It has always been my dream to give my children a better education than me. I had to leave school at 16 because my mother was sick and needed me to look after her. I loved studying and was good at it. I wanted my children to have all the opportunities that I didn’t. Their lack of education was my biggest fear. I used to look at them playing outside in the mud and worry that they were going to end up being illiterate. Rihan, my eldest, who is now 10, missed two years of school.

Thankfully, Save the Children opened up a centre here and my eldest three – Rihan, Aisha and Sedar – started going there three days a week. They ran catch-up classes to ensure that children who had been out of the education system don’t fall too far behind. It made a massive difference, plus it enabled me to do my day job. Aisha is really smart. She got a lot out of it and so did Rihan. Sedar finds it harder to concentrate but she did really love the art classes.

Eventually, Rihan and Aisha got a place at a school that opened here. They go six days a week, mornings or afternoons, and have Fridays off. They are finally getting a good education. I try to help them a bit, too, when they get home. Sedar can’t go to school here until she is seven. If we are here next year she will start then.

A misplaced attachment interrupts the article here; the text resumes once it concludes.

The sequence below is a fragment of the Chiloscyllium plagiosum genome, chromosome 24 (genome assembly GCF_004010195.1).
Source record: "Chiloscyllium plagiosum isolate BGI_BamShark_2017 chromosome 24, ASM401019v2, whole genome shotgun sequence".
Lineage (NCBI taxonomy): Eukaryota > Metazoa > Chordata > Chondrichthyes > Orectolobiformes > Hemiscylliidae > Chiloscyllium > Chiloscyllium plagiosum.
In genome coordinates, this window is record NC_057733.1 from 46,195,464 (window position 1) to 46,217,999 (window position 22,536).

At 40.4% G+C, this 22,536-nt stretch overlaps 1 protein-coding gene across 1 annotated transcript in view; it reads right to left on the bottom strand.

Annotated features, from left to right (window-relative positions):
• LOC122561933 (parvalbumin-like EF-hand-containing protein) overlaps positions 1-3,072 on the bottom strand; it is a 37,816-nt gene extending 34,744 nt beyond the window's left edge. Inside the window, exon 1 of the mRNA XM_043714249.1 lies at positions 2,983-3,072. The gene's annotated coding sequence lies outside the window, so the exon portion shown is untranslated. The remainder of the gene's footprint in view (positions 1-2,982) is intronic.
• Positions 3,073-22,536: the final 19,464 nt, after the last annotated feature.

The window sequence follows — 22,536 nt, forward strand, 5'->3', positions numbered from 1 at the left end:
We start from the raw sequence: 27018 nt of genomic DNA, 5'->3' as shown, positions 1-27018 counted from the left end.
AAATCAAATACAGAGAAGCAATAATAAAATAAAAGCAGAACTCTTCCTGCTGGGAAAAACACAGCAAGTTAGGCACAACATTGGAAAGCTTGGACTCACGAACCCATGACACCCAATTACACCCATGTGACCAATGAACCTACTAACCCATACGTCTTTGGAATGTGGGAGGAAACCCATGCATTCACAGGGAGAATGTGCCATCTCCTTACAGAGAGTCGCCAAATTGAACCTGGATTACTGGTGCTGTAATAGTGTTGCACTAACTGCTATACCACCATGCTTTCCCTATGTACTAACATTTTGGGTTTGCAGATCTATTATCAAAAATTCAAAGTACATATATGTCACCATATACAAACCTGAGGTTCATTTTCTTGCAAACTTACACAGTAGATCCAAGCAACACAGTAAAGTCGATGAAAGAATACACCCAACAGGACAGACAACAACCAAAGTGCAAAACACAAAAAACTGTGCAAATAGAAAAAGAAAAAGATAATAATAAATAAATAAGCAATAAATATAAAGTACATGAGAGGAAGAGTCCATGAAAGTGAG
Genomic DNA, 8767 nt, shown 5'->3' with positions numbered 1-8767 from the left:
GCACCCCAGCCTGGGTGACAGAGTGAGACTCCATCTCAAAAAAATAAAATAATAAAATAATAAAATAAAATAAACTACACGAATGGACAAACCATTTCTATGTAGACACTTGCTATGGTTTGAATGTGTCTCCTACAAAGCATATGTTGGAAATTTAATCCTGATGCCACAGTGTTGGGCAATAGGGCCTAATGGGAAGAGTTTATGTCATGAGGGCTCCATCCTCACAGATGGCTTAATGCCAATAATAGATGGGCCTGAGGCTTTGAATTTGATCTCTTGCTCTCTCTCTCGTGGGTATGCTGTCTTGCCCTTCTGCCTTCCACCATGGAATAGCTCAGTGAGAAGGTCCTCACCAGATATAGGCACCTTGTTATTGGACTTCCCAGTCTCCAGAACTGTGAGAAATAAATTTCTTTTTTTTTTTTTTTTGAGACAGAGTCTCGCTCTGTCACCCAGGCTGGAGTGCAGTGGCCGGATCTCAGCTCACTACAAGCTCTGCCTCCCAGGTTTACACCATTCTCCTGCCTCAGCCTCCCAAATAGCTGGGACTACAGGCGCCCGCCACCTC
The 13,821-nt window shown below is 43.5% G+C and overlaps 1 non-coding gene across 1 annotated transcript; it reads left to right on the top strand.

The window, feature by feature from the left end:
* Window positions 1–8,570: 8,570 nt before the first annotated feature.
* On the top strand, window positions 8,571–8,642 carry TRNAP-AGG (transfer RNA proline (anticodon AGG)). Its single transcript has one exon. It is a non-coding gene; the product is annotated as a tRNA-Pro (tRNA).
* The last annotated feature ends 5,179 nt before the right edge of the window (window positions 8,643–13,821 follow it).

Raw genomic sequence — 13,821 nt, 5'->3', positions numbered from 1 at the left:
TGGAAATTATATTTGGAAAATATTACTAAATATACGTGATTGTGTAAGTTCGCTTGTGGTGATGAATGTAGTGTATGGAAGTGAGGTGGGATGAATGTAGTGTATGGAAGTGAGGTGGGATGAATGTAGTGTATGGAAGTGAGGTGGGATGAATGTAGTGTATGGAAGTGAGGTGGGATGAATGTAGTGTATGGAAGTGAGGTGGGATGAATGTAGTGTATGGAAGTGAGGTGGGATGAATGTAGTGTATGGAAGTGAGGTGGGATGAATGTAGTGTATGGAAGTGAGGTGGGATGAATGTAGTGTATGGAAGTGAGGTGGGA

There are also child-resilience workshops to help kids cope with the loss of their homes and the other distressing situations they have found themselves in. That has also been a help. I do worry what impact all this is having on them long term.

After we had been here for a couple of years, I found out I was pregnant. It wasn’t something that I thought was a good idea due to our circumstances, but there was a lot of pressure on me to have a boy.